237	     array creation it will default to 0, though starting the array as
238	     'clean' will set it much larger.
239	
240	   new_dev
241	     This file can be written but not read.  The value written should
242	     be a block device number as major:minor.  e.g. 8:0
243	     This will cause that device to be attached to the array, if it is
244	     available.  It will then appear at md/dev-XXX (depending on the
245	     name of the device) and further configuration is then possible.
246	
247	   safe_mode_delay
248	     When an md array has seen no write requests for a certain period
249	     of time, it will be marked as 'clean'.  When another write
250	     request arrives, the array is marked as 'dirty' before the write
251	     commences.  This is known as 'safe_mode'.
252	     The 'certain period' is controlled by this file which stores the
253	     period as a number of seconds.  The default is 200msec (0.200).
254	     Writing a value of 0 disables safemode.
255	
256	   array_state
257	     This file contains a single word which describes the current
258	     state of the array.  In many cases, the state can be set by
259	     writing the word for the desired state, however some states
260	     cannot be explicitly set, and some transitions are not allowed.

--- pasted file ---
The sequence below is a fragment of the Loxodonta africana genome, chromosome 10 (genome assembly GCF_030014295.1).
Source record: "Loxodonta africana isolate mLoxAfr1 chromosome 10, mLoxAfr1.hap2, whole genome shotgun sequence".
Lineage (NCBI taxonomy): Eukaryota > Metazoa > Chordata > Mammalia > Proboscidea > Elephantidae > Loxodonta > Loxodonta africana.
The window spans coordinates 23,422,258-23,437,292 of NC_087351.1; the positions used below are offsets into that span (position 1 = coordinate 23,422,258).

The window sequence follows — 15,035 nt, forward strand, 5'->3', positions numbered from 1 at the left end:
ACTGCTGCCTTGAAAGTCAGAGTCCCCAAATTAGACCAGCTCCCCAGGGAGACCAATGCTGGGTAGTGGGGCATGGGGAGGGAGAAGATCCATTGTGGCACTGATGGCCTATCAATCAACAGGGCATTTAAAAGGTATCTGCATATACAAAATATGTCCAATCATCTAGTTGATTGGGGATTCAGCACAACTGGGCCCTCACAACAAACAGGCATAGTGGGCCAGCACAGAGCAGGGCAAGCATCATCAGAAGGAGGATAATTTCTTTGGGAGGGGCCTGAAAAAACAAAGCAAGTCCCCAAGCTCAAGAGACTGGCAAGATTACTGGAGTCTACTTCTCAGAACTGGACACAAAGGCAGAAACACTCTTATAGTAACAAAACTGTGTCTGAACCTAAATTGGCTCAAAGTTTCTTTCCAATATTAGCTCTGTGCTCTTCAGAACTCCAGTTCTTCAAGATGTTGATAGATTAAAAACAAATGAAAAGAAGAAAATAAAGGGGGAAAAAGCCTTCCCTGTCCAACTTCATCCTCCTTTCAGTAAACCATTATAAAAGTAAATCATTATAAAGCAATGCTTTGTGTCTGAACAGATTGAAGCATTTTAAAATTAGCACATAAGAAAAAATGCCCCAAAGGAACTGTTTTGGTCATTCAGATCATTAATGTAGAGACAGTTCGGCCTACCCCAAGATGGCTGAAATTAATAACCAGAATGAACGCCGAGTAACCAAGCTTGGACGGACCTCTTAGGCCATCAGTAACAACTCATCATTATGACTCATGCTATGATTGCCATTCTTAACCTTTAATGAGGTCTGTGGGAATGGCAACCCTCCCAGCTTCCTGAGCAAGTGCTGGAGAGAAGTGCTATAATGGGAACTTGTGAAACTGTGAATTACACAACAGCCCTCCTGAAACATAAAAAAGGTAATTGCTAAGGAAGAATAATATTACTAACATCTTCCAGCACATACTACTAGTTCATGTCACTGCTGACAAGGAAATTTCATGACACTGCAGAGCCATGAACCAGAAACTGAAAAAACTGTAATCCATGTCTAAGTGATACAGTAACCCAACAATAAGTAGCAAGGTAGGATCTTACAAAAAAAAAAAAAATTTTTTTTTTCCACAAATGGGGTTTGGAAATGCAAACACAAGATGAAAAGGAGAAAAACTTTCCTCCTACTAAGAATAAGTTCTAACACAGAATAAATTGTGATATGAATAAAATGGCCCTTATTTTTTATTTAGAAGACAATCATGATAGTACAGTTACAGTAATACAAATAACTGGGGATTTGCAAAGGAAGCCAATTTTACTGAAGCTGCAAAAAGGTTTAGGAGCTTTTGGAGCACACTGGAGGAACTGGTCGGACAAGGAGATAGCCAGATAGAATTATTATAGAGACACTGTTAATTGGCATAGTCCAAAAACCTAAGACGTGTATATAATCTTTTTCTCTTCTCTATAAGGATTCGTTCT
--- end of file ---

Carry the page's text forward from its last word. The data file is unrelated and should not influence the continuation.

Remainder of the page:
261	
262	     Select/poll works on this file.  All changes except between
263	     	active_idle and active (which can be frequent and are not
264		very interesting) are notified.  active->active_idle is
265		reported if the metadata is externally managed.
266	
267	     clear
268	         No devices, no size, no level
269	         Writing is equivalent to STOP_ARRAY ioctl
270	     inactive
271	         May have some settings, but array is not active
272	            all IO results in error
273	         When written, doesn't tear down array, but just stops it
274	     suspended (not supported yet)
275	         All IO requests will block. The array can be reconfigured.
276	         Writing this, if accepted, will block until array is quiessent
277	     readonly
278	         no resync can happen.  no superblocks get written.
279	         write requests fail
280	     read-auto
281	         like readonly, but behaves like 'clean' on a write request.
282	
283	     clean - no pending writes, but otherwise active.
284	         When written to inactive array, starts without resync
285	         If a write request arrives then
286	           if metadata is known, mark 'dirty' and switch to 'active'.
287	           if not known, block and switch to write-pending